These cards typically have low credit limits to start, so it's important to stay on top of your credit utilization. It's a good goal to keep your credit utilization below 30% of your total available credit. For example, if you get a starter card with a $500 credit limit, it's best to only charge purchases up to $150 before paying them off.
Keep in mind, if you are late on a payment, your credit card company will report that too, which will have the opposite effect. When in doubt, make sure to schedule automatic payments of at least the minimum payment so you’re not late. Preferably, pay off your entire card balance in full at the end of each month.
Get a secured credit card
When you're just starting out with credit and don't have much or any credit history, it can be hard to get approved for a regular credit card. One option is to get a secured credit card.
Secured credit cards require a cash deposit to secure the credit. Often, the amount of your credit limit is equal to the amount that you deposit, but some secured credit cards will offer a higher limit in certain circumstances.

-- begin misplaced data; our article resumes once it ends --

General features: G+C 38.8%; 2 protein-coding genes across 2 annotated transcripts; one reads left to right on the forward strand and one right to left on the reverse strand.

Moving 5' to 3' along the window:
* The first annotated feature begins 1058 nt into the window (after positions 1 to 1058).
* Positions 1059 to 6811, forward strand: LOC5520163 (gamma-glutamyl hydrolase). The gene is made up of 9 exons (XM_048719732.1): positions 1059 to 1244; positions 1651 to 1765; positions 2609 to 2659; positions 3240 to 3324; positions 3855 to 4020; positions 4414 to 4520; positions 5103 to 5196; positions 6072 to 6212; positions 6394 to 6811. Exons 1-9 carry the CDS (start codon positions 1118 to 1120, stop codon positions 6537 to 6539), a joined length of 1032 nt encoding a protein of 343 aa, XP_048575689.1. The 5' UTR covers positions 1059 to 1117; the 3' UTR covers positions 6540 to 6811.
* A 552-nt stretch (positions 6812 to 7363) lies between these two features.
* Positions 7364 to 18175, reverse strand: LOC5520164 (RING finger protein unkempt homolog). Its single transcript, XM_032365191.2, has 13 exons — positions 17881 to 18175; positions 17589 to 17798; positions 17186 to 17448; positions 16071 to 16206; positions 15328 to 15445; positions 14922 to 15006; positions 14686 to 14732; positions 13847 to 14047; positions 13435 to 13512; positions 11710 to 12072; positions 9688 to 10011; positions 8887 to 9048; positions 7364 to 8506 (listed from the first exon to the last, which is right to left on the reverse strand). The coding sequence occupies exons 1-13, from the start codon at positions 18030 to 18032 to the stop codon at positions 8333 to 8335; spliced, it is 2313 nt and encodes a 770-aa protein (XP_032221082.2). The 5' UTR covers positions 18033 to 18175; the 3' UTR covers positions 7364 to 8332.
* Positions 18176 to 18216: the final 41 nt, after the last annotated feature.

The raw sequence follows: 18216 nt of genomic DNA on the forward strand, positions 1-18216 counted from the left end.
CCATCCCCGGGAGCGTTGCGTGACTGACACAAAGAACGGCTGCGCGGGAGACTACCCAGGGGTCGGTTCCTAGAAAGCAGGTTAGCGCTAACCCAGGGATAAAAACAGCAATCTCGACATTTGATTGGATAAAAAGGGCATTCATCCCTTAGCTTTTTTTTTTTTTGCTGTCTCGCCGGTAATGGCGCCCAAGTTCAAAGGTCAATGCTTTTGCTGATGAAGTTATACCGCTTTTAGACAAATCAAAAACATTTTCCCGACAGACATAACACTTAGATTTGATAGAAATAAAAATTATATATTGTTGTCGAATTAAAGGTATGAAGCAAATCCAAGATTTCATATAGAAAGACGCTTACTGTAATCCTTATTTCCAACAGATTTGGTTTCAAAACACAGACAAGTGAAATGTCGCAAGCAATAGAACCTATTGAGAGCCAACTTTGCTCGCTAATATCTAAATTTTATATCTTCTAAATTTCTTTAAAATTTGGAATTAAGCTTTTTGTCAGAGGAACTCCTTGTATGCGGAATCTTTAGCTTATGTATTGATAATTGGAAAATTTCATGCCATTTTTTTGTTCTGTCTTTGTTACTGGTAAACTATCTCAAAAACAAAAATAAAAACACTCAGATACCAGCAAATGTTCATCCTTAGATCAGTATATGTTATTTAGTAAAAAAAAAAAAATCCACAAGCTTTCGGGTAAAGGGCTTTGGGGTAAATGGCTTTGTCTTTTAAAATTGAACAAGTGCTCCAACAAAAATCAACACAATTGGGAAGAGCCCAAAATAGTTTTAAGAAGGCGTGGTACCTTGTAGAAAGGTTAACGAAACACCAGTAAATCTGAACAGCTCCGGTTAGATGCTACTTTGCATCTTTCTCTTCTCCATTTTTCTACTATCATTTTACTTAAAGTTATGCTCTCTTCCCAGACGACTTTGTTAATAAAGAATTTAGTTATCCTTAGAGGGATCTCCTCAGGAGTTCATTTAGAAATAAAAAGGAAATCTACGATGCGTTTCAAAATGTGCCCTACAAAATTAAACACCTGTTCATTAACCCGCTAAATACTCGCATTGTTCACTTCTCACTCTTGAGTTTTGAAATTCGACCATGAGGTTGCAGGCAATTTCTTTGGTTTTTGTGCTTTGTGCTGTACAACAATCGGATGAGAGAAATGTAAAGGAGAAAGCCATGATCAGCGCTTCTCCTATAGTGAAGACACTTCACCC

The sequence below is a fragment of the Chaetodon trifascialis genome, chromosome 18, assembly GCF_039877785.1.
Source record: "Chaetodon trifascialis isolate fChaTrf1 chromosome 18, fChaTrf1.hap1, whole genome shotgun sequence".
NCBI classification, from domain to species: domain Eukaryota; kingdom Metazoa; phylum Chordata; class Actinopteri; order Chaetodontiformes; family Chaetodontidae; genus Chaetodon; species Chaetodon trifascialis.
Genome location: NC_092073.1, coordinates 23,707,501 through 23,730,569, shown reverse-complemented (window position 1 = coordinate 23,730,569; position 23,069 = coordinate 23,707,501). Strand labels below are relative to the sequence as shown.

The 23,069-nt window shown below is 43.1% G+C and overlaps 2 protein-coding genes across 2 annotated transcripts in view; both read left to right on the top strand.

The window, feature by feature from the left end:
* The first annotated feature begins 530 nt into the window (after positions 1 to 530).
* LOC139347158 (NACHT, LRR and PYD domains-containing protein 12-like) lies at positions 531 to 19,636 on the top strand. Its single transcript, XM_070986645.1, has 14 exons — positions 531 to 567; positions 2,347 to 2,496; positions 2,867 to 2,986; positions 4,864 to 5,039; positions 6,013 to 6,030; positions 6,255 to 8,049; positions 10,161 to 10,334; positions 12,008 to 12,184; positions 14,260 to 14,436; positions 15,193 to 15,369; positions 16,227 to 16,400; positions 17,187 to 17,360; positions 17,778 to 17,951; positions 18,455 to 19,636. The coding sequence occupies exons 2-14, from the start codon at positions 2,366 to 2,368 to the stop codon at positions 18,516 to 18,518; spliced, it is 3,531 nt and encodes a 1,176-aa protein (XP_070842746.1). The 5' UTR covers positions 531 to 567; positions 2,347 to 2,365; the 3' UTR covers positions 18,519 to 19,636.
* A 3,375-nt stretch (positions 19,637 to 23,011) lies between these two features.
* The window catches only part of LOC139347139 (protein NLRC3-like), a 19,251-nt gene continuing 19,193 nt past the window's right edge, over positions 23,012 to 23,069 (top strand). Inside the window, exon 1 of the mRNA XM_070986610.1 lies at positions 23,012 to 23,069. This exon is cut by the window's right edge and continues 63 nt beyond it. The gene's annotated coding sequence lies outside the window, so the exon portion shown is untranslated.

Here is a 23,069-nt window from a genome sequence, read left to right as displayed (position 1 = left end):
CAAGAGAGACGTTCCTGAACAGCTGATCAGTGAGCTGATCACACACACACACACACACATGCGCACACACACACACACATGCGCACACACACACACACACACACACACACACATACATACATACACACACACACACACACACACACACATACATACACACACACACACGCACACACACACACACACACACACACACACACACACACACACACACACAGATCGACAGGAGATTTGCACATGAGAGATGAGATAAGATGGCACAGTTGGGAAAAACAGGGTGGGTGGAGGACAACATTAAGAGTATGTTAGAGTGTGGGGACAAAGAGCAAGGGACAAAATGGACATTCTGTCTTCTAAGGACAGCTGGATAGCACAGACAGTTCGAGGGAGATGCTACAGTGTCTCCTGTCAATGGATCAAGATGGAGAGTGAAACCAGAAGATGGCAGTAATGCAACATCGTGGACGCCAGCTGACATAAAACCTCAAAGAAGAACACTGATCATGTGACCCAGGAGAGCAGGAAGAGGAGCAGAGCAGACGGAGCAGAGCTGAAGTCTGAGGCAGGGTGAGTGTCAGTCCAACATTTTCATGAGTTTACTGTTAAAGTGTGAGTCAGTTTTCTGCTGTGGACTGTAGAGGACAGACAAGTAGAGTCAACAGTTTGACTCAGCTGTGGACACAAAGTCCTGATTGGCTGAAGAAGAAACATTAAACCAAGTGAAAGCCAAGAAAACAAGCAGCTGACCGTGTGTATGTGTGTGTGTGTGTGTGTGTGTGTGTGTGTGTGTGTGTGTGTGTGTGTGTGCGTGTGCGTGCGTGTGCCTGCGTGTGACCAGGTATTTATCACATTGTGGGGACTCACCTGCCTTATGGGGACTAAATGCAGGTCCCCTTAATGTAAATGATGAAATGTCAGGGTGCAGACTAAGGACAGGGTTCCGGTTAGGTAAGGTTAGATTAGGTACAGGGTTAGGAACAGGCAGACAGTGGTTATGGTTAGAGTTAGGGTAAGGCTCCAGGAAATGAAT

The process for building your credit with a secured credit card is the same as with a starter credit card. Keep your credit utilization ratio low and ensure you make on-time payments each month. This will demonstrate to lenders that you are responsible with credit and help build a positive payment history.
Become an authorized user
Another way to build credit is to ask a family member if they’ll add you as an authorized user on their credit card. When someone adds you as an authorized user, you’re essentially piggybacking on their good credit.